SALT LAKE CITY — The latest tax overhaul proposal — subject to deliberations by a special task force of Utah lawmakers that ran well into Monday evening — would reduce state taxes by $160 million, double the amount in the prior version.
State income taxes, all told, would fall by $635.5 million while elimination of certain exemptions, new taxes and tax hikes — notably an increase in the sales tax on food — would generate $475.5 million in new revenue. The controversial proposal to boost taxes on groceries, from 1.75% to the full state sales tax rate, 4.85%, would generate an extra $250 million by itself, according to the latest version of the plan crafted by the Utah Tax Restructuring and Equalization Task Force and released late Friday.
The food tax hike has been a particular focus of ire among advocates for the poor, but proponents have noted parallel changes meant to offset the impact they experience. Those include a new grocery tax credit for low- and middle-income families and a new state earned-income tax credit geared to those living in intergenerational poverty equal to 10% of the federal earned-income tax credit. Critics have noted that filing taxes can be a challenge for lower-income taxpayers, but the plan calls for outreach efforts to spread the word about the credit.
Moreover, the grocery tax credit in the updated plan would have a slightly broader impact than in the prior version from Nov. 22. A family of four with a household income of up to $45,062 would qualify for the full credit, $500, while in the prior version, the maximum income level to qualify for the full credit was $35,535.
The new proposal is at least the fourth version since October and stems from a series of public meetings held around the state over the summer by the Utah legislators on the task force, co-chaired by Utah Sen. Lyle Hillyard, R-Logan, and Rep. Francis Gibson, R-Mapleton. Legislative representatives were hoping the new version would become the framework for a formal proposal. And presuming the task force OK’d the plan at their meeting Tuesday, proponents’ hope, UtahPolicy.com said a special session could be called by as soon as Thursday to consider the plan, ahead of the regular 2020 legislative session, set to start Jan. 27.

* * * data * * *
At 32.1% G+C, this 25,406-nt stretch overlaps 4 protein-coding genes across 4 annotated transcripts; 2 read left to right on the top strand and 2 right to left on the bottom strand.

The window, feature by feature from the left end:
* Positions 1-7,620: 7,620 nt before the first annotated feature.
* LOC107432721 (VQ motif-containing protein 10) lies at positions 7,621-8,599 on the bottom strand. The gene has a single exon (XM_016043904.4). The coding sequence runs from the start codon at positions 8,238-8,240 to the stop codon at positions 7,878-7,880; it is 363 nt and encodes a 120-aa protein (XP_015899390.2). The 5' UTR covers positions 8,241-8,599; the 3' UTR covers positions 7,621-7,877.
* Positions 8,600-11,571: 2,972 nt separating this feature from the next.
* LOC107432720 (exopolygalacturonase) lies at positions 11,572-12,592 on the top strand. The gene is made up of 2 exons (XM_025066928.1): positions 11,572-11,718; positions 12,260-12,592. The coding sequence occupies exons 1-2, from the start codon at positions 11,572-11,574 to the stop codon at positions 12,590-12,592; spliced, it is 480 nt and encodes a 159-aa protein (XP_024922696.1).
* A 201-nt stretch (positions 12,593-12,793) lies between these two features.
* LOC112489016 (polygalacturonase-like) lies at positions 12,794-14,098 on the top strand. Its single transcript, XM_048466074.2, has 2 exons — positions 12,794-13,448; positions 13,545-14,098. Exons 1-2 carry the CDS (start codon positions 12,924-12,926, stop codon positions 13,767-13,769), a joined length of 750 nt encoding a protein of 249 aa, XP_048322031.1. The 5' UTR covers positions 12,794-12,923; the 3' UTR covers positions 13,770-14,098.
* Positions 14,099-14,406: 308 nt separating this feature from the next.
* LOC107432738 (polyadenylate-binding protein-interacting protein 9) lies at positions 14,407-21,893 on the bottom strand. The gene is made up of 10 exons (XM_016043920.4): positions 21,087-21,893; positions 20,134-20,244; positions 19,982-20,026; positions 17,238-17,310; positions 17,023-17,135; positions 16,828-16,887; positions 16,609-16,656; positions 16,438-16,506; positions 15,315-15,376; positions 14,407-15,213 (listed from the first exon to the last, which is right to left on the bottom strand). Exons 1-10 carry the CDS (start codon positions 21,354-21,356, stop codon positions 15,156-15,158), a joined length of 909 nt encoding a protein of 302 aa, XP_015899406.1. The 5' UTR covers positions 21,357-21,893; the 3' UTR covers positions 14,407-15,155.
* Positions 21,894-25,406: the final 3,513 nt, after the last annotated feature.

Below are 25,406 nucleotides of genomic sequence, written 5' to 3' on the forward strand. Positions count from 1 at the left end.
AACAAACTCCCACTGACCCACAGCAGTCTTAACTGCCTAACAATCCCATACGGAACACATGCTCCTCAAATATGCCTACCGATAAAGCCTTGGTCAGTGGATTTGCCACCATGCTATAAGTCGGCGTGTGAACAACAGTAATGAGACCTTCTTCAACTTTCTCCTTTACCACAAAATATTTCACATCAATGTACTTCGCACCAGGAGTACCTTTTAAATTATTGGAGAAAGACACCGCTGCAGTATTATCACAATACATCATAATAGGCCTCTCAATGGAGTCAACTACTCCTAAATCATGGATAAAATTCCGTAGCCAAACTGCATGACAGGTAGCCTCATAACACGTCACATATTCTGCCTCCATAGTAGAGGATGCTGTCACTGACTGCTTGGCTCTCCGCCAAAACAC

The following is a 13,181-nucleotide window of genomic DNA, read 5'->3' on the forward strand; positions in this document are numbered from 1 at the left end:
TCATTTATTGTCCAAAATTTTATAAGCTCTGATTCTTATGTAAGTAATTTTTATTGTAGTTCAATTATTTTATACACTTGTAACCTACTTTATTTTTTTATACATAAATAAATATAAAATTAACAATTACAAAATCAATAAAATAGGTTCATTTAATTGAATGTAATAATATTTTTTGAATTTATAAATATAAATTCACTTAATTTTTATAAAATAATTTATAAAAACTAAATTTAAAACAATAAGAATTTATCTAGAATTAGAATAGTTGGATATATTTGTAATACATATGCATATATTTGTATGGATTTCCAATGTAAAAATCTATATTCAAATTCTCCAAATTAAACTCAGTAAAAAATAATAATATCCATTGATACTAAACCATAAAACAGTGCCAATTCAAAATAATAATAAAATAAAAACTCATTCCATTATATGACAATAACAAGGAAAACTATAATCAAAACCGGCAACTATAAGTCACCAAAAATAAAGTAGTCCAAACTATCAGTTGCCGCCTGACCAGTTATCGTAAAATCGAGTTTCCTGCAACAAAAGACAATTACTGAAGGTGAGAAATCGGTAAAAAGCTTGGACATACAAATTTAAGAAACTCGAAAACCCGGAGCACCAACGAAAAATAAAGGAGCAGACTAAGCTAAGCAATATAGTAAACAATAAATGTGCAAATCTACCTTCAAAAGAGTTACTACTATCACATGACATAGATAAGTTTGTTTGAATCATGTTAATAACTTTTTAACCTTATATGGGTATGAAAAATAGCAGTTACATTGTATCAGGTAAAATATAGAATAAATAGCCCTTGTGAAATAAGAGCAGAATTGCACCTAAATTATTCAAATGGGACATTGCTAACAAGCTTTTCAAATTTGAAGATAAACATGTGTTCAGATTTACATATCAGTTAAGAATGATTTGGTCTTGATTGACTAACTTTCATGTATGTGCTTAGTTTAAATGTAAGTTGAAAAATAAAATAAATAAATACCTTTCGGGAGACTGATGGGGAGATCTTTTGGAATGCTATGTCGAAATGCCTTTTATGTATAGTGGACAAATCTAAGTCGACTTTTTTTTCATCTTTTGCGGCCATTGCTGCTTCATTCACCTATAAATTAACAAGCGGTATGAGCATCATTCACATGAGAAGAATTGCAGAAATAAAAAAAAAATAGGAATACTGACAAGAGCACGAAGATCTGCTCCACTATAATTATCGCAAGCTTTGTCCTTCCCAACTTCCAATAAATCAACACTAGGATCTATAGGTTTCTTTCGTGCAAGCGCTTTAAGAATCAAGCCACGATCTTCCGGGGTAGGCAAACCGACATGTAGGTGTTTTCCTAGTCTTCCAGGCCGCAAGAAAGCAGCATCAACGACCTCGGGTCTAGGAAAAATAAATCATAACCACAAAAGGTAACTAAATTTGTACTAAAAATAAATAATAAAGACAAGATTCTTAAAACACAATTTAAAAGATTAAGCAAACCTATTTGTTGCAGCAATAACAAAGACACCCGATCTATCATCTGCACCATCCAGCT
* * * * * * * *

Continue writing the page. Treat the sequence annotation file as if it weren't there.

The overhaul of the tax system is needed, proponents like Hillyard and Gibson have said, because of the evolving source of tax revenue in the state. Significantly, revenue from sales taxes on goods has dipped as untaxed services account for an increasing share of sales, they argue. Changing the way schools are funded — ending the provision in the Utah Constitution earmarking income tax revenue for education and instead tapping sales tax-backed general fund money — has been another element of the plan.
Here are a few more provisions from the new proposal:
The state income tax rate would go down from 4.95% to 4.66%, collectively saving taxpayers an estimated $344.5 million in 2021.
Numerous sales tax exemptions would be repealed, including those on the electricity used by ski resorts for lifts, on certain vending machine sales of $1 or less and on newspapers and newspaper subscriptions, among other things.
The sales tax exemption on gasoline would be removed and an excise tax would be set on diesel, generating around $170 million in 2021. At the same time, the plan calls for the Utah Department of Transportation to study transportation user-fee options over the medium-term so the exemption on gas taxes could be put back in place.
Permitted use by cars with “clean vehicle” decals of high-occupancy lanes would be repealed in 2025. At the same time, free use of such lanes would require three or more people per vehicle, up from two.
Several new sales taxes would be implemented on services, including pet boarding and grooming, ride-sharing services and dating referral services.